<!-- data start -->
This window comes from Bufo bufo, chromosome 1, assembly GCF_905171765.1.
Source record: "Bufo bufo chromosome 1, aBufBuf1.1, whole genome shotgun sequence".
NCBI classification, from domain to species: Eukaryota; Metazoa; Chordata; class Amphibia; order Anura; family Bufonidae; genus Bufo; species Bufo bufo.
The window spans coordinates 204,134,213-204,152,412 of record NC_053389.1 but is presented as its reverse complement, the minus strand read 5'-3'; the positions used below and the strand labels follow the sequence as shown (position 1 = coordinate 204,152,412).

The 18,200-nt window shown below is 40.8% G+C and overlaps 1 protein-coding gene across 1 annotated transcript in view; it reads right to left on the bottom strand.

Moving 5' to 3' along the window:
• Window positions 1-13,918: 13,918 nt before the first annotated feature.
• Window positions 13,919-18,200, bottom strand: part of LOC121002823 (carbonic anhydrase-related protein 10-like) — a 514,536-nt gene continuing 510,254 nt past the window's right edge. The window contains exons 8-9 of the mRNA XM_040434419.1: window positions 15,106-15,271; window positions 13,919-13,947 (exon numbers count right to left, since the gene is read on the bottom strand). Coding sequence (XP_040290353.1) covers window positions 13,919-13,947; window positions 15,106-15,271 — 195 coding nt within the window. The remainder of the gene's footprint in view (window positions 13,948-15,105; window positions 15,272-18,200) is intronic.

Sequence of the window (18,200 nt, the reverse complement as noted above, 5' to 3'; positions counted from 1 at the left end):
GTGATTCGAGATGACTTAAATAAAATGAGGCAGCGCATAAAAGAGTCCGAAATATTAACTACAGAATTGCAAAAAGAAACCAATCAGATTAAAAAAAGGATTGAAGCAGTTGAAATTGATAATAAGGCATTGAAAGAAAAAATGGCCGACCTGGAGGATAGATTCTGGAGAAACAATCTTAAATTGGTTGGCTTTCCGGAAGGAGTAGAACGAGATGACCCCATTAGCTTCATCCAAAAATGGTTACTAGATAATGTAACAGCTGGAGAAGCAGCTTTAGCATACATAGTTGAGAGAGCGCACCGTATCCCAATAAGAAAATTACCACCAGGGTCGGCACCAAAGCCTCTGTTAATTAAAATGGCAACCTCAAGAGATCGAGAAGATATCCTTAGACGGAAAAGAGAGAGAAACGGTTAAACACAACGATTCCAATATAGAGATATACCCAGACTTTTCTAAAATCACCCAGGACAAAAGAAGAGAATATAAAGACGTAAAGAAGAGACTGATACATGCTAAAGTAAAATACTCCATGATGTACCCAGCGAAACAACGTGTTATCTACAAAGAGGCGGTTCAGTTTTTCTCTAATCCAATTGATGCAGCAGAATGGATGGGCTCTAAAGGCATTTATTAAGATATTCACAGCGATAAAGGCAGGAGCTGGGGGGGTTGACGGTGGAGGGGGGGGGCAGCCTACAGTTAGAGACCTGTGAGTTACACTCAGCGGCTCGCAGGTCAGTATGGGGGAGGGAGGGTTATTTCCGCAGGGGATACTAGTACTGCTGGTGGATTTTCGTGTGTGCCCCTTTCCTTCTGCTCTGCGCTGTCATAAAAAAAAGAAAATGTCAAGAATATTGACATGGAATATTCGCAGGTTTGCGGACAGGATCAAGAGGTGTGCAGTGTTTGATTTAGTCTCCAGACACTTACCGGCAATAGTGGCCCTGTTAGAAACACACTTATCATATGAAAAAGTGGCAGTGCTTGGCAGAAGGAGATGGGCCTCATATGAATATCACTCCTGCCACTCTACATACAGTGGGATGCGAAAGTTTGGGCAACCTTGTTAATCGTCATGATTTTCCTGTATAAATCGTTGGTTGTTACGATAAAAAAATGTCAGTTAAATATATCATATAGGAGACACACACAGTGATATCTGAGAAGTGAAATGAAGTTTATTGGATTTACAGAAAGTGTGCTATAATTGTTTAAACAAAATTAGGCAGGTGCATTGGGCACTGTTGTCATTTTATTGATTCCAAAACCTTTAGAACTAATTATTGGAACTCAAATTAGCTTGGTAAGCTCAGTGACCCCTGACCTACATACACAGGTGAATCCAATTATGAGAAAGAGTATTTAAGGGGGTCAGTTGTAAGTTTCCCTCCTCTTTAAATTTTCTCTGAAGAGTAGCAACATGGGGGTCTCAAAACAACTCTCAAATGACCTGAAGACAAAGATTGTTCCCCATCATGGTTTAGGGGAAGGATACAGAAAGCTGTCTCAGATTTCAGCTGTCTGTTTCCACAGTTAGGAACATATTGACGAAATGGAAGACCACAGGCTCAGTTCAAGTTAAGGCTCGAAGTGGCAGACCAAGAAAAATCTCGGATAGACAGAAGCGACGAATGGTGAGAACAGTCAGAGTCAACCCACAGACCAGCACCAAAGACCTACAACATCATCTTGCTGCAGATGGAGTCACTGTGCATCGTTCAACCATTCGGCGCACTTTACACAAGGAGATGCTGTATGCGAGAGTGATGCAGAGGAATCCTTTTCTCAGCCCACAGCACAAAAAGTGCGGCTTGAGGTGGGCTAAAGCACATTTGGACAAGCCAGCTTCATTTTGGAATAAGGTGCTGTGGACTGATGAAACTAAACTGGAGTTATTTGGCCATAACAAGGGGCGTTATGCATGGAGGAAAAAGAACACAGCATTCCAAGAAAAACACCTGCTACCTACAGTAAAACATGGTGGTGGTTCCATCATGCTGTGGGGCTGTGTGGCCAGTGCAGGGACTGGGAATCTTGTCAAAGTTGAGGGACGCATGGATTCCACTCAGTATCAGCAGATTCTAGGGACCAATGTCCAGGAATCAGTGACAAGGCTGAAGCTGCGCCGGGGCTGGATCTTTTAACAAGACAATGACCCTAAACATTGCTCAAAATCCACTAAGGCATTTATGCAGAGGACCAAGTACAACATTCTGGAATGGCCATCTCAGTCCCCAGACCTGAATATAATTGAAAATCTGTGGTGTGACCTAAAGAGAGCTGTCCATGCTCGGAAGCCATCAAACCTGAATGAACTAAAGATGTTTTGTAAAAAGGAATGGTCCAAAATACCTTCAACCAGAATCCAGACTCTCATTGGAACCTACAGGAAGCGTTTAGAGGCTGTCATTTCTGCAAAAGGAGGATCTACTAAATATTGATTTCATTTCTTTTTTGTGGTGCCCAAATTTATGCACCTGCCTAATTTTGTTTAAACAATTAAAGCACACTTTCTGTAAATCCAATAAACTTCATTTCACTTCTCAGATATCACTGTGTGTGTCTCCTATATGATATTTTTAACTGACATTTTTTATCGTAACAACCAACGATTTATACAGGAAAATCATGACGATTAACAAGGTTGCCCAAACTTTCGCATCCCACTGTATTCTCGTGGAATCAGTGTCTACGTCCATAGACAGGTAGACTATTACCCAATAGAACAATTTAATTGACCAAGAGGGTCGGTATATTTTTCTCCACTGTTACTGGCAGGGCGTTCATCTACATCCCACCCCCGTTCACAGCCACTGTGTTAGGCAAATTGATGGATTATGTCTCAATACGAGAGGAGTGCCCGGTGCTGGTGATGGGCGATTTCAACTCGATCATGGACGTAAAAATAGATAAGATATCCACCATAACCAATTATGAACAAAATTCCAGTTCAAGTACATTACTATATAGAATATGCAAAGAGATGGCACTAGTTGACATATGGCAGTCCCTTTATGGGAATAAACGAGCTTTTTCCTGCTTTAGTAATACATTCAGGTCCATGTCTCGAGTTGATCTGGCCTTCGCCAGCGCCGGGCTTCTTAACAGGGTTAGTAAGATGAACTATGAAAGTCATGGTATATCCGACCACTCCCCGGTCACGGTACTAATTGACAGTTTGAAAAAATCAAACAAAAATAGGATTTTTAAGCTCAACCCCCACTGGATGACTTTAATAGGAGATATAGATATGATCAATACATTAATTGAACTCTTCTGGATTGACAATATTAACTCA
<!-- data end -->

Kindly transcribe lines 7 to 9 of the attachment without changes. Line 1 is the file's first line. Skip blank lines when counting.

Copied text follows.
• Window positions 1-13,918: 13,918 nt before the first annotated feature.
• Window positions 13,919-18,200, bottom strand: part of LOC121002823 (carbonic anhydrase-related protein 10-like) — a 514,536-nt gene continuing 510,254 nt past the window's right edge. The window contains exons 8-9 of the mRNA XM_040434419.1: window positions 15,106-15,271; window positions 13,919-13,947 (exon numbers count right to left, since the gene is read on the bottom strand). Coding sequence (XP_040290353.1) covers window positions 13,919-13,947; window positions 15,106-15,271 — 195 coding nt within the window. The remainder of the gene's footprint in view (window positions 13,948-15,105; window positions 15,272-18,200) is intronic.

Sequence of the window (18,200 nt, the reverse complement as noted above, 5' to 3'; positions counted from 1 at the left end):